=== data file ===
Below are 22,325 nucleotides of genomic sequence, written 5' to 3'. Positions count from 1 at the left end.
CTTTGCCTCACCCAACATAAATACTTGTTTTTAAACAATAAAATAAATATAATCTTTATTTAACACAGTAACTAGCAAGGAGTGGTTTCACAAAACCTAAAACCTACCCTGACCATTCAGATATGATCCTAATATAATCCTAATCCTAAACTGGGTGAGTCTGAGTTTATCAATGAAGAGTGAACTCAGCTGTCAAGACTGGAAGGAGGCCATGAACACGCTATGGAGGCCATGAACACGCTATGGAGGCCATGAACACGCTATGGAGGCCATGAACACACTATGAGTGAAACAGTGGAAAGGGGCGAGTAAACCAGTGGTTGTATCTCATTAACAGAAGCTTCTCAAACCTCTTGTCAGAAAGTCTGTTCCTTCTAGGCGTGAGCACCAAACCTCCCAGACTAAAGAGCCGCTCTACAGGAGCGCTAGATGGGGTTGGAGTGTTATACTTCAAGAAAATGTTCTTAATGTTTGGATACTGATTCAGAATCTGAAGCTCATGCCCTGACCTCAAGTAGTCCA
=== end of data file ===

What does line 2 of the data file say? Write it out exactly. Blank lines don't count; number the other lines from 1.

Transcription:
CTTTGCCTCACCCAACATAAATACTTGTTTTTAAACAATAAAATAAATATAATCTTTATTTAACACAGTAACTAGCAAGGAGTGGTTTCACAAAACCTAAAACCTACCCTGACCATTCAGATATGATCCTAATATAATCCTAATCCTAAACTGGGTGAGTCTGAGTTTATCAATGAAGAGTGAACTCAGCTGTCAAGACTGGAAGGAGGCCATGAACACGCTATGGAGGCCATGAACACGCTATGGAGGCCATGAACACGCTATGGAGGCCATGAACACACTATGAGTGAAACAGTGGAAAGGGGCGAGTAAACCAGTGGTTGTATCTCATTAACAGAAGCTTCTCAAACCTCTTGTCAGAAAGTCTGTTCCTTCTAGGCGTGAGCACCAAACCTCCCAGACTAAAGAGCCGCTCTACAGGAGCGCTAGATGGGGTTGGAGTGTTATACTTCAAGAAAATGTTCTTAATGTTTGGATACTGATTCAGAATCTGAAGCTCATGCCCTGACCTCAAGTAGTCCA